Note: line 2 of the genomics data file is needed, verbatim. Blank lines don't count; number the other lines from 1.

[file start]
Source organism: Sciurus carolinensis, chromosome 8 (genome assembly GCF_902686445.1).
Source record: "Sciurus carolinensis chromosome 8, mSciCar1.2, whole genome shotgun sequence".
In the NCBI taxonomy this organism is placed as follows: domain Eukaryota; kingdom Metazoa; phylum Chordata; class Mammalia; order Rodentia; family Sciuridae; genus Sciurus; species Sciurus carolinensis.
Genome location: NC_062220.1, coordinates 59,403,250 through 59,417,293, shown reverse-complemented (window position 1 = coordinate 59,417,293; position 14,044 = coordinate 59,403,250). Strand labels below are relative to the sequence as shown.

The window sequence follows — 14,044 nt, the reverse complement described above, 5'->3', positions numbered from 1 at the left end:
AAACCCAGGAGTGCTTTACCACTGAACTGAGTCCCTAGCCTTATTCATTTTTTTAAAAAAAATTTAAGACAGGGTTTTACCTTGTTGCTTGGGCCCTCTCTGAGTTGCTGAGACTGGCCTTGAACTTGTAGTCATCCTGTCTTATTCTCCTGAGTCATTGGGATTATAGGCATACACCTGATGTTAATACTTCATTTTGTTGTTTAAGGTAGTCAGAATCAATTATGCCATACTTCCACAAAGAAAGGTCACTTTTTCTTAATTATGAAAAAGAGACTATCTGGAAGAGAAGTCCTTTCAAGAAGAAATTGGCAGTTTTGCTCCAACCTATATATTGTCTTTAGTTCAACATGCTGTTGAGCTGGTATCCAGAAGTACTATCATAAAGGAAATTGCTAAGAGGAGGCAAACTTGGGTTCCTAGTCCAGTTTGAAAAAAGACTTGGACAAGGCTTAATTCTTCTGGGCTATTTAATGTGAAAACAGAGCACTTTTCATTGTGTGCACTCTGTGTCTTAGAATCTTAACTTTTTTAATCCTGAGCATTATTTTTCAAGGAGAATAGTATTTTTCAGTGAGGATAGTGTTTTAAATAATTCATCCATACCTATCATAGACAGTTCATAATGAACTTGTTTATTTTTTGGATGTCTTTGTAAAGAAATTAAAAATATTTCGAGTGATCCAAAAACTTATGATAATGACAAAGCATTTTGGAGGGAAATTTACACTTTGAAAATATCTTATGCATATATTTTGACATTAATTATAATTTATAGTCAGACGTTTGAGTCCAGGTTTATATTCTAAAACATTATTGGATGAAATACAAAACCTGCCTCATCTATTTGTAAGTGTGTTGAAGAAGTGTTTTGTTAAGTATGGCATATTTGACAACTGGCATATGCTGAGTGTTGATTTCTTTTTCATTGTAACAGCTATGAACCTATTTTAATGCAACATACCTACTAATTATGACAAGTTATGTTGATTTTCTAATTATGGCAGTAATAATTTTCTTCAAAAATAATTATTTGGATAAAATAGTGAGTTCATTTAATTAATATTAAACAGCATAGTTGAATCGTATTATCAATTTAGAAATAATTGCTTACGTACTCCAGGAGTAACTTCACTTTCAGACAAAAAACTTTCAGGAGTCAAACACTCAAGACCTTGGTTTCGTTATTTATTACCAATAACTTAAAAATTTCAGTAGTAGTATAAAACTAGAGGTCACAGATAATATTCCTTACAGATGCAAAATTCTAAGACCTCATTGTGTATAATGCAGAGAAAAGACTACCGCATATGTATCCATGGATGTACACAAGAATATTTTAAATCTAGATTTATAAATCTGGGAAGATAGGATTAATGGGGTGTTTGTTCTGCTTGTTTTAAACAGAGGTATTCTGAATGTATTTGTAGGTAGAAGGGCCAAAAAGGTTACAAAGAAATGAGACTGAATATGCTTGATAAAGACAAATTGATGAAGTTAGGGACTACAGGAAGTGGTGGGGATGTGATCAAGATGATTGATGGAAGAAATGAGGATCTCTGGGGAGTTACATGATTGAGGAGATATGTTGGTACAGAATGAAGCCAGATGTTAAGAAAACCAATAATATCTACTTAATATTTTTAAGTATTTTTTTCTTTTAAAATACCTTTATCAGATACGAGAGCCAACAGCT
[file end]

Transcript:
Source record: "Sciurus carolinensis chromosome 8, mSciCar1.2, whole genome shotgun sequence".